State lawmakers look at pros, cons of legalizing marijuana
St. Charles sheriff stands firmly against it
Kyle Barnett - Jan 09, 2014
With the rollout of the country’s first recreational marijuana laws in Washington state and Colorado, some Louisiana lawmakers are taking a look at the positives and negatives of legalizing marijuana in Louisiana.
While some are behind the effort to legalize marijuana in Louisiana, St. Charles Parish Sheriff Greg Champagne said he stands firmly against it.
“I am in opposition to the legalization of marijuana. I believe this would be sending the wrong message to our young people. There is no evidence that the prolonged use of this psychoactive drug makes for a productive adult,” he said. “A certain percentage of our youth will become addicted. I believe drug users are trying to escape reality. While the ‘high’ produced by the THC in marijuana is fairly brief, the ‘impairment’ lasts for many hours after that.”
Marjorie Esman, director of the Louisiana chapter of the American Civil Liberties Union, counters that such arguments could be applied to any number of behaviors people already engage in legally on an everyday basis.
“There are plenty of things that are legal that can harm people long-term. Cigarettes are legal and cigarettes have been demonstrated to have far more adverse effects than marijuana does. Alcohol does as well. There are all types of things that are legal that aren’t good for you, so that’s not a very convincing argument,” she said.
However, Champagne said that he has seen the death and destruction the use and abuse of illegal drugs has caused, most of which started with the initial use of marijuana.
“I certainly feel that we will see the impact of legalization in Colorado and Washington state,” he said. “Undoubtedly, these experiments will have a big impact upon what happens in other states and nationally in the next few years to come.”
State Sen. Gary Smith, of Norco, said the issue of potentially legalizing marijuana or reforming current laws merits further study.
“There are certainly negatives to those laws that have been passed in states like Colorado and Washington, but there are some positives to them as well,” he said.
The increase in tax revenue that would come from the legalization of marijuana, as well as the expected reduction in court costs and jail time, would increase funds for the cash-strapped state government.
“The fact is that not only do you derive revenue, but you save revenue, so you are really getting it from two different areas,” Smith said. “You could really change the shape of some local and state (economic) forecasts with it.”
However, Smith said he is troubled by states superseding federal laws that still outlaw the substance, especially if the federal government decides to crack down.
“It is kind of one of those crossroads. The state is saying it is legal, but the federal government is saying it is illegal. You still have a federal prosecutorial system and criminal system set up and I sure would not want us to get crossways as a state and tell our citizens it was alright to do something and then them be punished federally for it,” he said.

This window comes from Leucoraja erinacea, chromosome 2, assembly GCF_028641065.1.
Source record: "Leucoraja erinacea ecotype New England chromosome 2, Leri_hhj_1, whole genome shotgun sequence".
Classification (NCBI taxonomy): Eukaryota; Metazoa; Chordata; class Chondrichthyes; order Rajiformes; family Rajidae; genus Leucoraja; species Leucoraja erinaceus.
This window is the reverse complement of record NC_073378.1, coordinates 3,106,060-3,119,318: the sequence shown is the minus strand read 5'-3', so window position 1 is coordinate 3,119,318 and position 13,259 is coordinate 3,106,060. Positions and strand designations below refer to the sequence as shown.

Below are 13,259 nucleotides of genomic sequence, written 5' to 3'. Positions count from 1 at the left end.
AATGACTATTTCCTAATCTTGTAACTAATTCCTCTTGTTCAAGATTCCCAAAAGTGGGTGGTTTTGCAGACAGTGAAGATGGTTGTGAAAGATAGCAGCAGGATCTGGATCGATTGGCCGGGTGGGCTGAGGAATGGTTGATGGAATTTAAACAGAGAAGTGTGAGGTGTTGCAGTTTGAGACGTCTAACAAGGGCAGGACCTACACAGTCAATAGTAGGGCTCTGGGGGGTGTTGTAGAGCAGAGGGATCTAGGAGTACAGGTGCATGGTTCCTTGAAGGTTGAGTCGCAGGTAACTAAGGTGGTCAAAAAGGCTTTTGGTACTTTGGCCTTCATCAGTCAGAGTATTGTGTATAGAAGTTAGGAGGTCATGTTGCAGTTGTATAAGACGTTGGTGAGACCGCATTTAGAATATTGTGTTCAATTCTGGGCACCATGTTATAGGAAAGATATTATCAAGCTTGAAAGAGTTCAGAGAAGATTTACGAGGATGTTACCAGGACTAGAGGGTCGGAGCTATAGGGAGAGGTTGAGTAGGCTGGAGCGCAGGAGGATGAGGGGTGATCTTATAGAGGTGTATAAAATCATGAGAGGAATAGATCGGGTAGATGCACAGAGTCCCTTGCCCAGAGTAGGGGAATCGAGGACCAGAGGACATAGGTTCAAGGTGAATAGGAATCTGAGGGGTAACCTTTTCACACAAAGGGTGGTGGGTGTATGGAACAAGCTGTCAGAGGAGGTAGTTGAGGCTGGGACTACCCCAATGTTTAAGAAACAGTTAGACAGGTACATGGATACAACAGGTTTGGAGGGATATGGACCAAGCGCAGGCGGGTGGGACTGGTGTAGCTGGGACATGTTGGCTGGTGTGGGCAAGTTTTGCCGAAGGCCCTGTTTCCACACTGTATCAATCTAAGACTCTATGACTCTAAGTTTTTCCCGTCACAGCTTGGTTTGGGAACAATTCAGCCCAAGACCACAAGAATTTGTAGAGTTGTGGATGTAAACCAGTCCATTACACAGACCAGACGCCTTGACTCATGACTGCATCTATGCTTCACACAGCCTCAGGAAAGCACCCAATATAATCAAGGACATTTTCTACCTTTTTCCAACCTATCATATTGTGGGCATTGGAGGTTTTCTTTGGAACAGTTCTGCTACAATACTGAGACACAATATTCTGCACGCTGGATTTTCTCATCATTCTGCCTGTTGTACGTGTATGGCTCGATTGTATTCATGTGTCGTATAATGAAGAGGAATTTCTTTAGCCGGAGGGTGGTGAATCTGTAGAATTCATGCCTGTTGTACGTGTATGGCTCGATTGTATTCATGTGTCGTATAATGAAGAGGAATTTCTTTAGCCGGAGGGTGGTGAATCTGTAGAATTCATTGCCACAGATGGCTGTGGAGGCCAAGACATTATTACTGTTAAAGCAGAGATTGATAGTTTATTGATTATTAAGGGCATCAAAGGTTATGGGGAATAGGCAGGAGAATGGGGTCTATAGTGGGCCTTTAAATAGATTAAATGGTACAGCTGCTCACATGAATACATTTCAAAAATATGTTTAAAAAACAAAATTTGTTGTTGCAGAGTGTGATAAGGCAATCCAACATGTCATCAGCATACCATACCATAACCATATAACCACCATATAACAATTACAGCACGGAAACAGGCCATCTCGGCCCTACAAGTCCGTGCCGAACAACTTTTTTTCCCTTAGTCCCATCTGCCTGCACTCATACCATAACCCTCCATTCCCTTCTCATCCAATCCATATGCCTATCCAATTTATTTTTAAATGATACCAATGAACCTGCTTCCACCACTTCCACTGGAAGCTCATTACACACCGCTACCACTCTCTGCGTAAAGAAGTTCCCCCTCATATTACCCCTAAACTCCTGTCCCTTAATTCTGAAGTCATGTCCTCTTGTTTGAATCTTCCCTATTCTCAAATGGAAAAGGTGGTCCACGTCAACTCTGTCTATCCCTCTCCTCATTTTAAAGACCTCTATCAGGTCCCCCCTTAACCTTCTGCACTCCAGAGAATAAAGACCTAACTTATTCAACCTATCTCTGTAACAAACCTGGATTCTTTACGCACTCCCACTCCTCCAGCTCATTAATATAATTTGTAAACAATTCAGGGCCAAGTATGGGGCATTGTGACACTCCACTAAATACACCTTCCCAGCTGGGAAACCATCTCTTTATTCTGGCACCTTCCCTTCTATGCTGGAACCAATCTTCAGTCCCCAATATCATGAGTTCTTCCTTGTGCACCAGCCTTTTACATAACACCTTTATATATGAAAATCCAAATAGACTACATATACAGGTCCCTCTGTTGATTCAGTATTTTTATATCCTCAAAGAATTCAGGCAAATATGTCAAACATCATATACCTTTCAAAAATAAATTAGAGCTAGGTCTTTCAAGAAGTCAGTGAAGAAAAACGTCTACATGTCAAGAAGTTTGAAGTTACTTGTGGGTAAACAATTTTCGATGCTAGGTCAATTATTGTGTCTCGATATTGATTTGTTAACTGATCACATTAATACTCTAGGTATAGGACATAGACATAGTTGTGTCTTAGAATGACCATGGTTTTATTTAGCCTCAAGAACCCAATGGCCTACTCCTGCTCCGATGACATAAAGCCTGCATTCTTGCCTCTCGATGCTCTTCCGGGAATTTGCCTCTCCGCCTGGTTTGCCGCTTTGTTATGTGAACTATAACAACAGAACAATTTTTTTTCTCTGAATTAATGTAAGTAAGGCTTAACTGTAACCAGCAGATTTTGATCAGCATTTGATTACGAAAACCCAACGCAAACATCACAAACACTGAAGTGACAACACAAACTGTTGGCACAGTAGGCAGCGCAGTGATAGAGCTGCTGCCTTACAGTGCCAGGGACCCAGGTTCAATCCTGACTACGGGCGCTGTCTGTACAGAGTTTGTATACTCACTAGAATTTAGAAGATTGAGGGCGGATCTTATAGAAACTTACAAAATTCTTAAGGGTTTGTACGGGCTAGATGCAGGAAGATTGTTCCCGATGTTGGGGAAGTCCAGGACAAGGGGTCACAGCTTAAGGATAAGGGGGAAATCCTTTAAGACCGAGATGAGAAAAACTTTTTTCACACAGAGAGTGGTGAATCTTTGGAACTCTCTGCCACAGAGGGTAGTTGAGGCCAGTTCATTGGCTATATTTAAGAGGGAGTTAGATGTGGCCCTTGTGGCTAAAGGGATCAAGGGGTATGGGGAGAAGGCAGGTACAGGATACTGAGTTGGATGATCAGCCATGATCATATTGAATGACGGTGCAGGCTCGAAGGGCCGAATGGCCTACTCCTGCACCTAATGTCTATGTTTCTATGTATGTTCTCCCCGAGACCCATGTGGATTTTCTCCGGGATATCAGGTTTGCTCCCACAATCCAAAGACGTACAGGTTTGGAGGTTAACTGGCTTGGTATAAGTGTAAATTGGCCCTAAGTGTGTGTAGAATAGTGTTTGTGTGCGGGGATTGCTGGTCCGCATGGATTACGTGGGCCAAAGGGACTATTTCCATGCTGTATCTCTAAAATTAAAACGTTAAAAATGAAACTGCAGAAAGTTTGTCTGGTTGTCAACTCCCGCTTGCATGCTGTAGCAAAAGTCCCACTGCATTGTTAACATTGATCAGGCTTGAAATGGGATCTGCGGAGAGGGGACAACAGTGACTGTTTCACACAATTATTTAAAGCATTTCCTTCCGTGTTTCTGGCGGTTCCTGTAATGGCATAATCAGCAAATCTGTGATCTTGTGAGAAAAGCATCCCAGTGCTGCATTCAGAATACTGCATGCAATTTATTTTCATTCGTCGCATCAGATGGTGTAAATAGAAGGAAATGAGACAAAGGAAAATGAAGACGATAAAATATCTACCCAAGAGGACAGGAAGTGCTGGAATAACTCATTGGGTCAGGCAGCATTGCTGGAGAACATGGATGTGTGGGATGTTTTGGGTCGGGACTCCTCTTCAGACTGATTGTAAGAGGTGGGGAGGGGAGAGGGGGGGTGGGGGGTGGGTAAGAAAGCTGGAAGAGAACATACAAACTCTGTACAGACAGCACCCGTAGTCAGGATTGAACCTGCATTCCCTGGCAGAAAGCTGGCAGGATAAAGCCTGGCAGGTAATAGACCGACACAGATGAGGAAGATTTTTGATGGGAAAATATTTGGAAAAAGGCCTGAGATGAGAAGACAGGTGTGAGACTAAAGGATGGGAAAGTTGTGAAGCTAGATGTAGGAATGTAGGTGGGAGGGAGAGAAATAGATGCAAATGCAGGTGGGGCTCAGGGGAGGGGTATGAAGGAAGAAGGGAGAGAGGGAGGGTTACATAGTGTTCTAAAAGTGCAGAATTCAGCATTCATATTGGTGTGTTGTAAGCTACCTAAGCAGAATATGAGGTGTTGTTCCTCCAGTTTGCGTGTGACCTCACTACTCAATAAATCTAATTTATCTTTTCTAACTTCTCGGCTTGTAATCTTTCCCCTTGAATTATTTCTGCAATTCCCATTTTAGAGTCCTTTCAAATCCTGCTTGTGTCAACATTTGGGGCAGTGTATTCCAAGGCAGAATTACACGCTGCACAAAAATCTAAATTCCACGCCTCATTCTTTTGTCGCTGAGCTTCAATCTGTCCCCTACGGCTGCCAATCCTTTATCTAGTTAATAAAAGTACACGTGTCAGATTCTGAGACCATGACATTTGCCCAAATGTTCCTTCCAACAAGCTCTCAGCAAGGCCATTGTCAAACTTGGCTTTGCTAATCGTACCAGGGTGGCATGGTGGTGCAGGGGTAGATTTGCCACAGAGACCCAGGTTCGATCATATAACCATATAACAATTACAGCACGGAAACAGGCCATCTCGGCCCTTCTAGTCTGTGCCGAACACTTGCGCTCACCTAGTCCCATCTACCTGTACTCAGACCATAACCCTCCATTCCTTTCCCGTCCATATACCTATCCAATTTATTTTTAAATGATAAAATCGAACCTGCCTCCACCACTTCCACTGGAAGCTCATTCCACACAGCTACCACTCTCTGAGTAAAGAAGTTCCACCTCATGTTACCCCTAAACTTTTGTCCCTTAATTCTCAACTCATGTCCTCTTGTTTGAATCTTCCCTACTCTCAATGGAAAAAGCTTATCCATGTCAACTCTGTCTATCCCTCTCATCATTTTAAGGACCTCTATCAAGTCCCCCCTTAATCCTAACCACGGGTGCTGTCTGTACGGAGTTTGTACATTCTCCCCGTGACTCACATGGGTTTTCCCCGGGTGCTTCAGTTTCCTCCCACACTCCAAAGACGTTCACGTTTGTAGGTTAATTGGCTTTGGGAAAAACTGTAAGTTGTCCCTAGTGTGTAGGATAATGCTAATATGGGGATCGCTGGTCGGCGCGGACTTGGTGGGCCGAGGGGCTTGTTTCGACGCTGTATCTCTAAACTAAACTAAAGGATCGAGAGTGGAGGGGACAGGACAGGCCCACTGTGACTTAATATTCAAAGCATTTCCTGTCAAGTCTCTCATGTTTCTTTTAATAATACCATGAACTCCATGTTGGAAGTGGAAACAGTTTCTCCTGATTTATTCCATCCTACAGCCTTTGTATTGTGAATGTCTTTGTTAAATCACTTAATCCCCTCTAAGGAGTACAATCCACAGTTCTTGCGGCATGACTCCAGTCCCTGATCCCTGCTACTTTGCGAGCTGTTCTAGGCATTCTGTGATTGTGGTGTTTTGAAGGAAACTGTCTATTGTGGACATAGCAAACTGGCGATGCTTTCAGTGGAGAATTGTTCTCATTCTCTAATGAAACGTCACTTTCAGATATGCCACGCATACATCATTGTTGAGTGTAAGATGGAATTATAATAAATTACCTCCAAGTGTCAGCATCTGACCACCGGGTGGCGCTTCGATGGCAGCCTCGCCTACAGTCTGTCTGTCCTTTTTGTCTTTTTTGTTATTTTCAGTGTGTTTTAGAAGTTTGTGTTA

For the meantime, Smith said he is interested in seeing how the rollout of the legalized marijuana works in the two states before making any movement in Louisiana.
A recent poll commissioned by the ACLU found that 53 percent of Louisiana voters are behind legalization efforts and that an even higher percentage think only a $100 fine should be assessed to those convicted of marijuana possession, which is a large contrast with current state law.
Louisiana currently has some of the harshest penalties for marijuana possession in the country, with sentences of 20 years in jail for those found guilty of a third offense of marijuana possession.
Esman said before the state can even think about possible legalization, criminal reform should occur first.
“People are getting extremely long sentences for something that is a relatively minor infraction. When the penalty for a drive-by shooting in Louisiana is five years, there is no reason for somebody to be doing 20 years for marijuana possession,” she said.
Champagne disagrees with the assertion that the state’s jails are full of non-violent marijuana offenders who were caught with a single cigarette.
“This is simply not true. Almost all individuals arrested for marijuana are charged with other offenses as well,” he said.
Last year, a bill that would have greatly reduced sentences for habitual marijuana offenders passed the Louisiana House of Representatives, but was not called up for a vote in the Senate before the session ended.
Esman believes that similar legislation will be introduced in this year’s session.
“What I think makes more sense is limiting the penalties. We are going to come back with another bill, maybe more than one, to reduce penalties for marijuana possession,” she said.
In the meantime, efforts are underway at studying the expansion of access to medical marijuana in Louisiana.
Medical marijuana was already legalized in Louisiana in 1991 for a handful of illnesses, including for those undergoing chemotherapy treatment for cancer. However, the Department of Health and Hospitals never set up a way to legally dispense marijuana to those who are eligible to receive it.
Esman said despite community support as evidenced by the ACLU’s poll, any change in Louisiana’s marijuana laws will likely come about slowly.
“In the end, this is Louisiana and we are a conservative state. That is a political reality and it doesn’t make sense to pretend otherwise,” she said.
Still, Smith said the issue of marijuana reform deserves attention.
“It really is a topic we are certainly going to have to address in the next few years,” he said.
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